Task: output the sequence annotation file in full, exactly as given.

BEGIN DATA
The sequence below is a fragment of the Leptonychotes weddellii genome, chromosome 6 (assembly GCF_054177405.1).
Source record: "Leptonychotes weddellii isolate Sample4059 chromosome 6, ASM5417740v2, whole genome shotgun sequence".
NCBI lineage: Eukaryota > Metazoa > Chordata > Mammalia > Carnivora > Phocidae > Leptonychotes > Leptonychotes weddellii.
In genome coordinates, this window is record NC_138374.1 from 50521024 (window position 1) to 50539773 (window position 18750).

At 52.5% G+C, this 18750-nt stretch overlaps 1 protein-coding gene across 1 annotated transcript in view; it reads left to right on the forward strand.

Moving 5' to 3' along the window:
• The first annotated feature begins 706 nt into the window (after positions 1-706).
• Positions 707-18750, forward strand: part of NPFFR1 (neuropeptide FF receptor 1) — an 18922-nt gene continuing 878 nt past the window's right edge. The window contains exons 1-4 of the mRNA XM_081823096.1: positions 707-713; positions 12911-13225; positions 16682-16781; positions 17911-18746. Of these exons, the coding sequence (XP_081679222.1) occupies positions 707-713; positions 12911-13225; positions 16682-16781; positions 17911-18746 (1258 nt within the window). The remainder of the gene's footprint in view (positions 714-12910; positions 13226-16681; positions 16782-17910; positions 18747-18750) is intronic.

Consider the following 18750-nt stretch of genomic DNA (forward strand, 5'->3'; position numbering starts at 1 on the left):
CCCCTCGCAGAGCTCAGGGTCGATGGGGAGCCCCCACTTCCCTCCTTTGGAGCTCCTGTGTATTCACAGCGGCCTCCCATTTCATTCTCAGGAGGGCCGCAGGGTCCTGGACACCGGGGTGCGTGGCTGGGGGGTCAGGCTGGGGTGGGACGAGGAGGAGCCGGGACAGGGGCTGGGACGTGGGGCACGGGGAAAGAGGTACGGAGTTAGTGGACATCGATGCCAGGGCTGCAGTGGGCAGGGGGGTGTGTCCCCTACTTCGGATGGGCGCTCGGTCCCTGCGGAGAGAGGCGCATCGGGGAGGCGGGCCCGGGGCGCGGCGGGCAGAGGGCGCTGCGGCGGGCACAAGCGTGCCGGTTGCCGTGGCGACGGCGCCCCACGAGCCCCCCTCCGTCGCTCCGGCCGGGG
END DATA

The sequence below is a fragment of the Leptonychotes weddellii genome, chromosome 6 (assembly GCF_054177405.1).
Source record: "Leptonychotes weddellii isolate Sample4059 chromosome 6, ASM5417740v2, whole genome shotgun sequence".
NCBI lineage: Eukaryota > Metazoa > Chordata > Mammalia > Carnivora > Phocidae > Leptonychotes > Leptonychotes weddellii.
In genome coordinates, this window is record NC_138374.1 from 50521024 (window position 1) to 50539773 (window position 18750).

At 52.5% G+C, this 18750-nt stretch overlaps 1 protein-coding gene across 1 annotated transcript in view; it reads left to right on the forward strand.

Moving 5' to 3' along the window:
• The first annotated feature begins 706 nt into the window (after positions 1-706).
• Positions 707-18750, forward strand: part of NPFFR1 (neuropeptide FF receptor 1) — an 18922-nt gene continuing 878 nt past the window's right edge. The window contains exons 1-4 of the mRNA XM_081823096.1: positions 707-713; positions 12911-13225; positions 16682-16781; positions 17911-18746. Of these exons, the coding sequence (XP_081679222.1) occupies positions 707-713; positions 12911-13225; positions 16682-16781; positions 17911-18746 (1258 nt within the window). The remainder of the gene's footprint in view (positions 714-12910; positions 13226-16681; positions 16782-17910; positions 18747-18750) is intronic.

Consider the following 18750-nt stretch of genomic DNA (forward strand, 5'->3'; position numbering starts at 1 on the left):
CCCCTCGCAGAGCTCAGGGTCGATGGGGAGCCCCCACTTCCCTCCTTTGGAGCTCCTGTGTATTCACAGCGGCCTCCCATTTCATTCTCAGGAGGGCCGCAGGGTCCTGGACACCGGGGTGCGTGGCTGGGGGGTCAGGCTGGGGTGGGACGAGGAGGAGCCGGGACAGGGGCTGGGACGTGGGGCACGGGGAAAGAGGTACGGAGTTAGTGGACATCGATGCCAGGGCTGCAGTGGGCAGGGGGGTGTGTCCCCTACTTCGGATGGGCGCTCGGTCCCTGCGGAGAGAGGCGCATCGGGGAGGCGGGCCCGGGGCGCGGCGGGCAGAGGGCGCTGCGGCGGGCACAAGCGTGCCGGTTGCCGTGGCGACGGCGCCCCACGAGCCCCCCTCCGTCGCTCCGGCCGGGG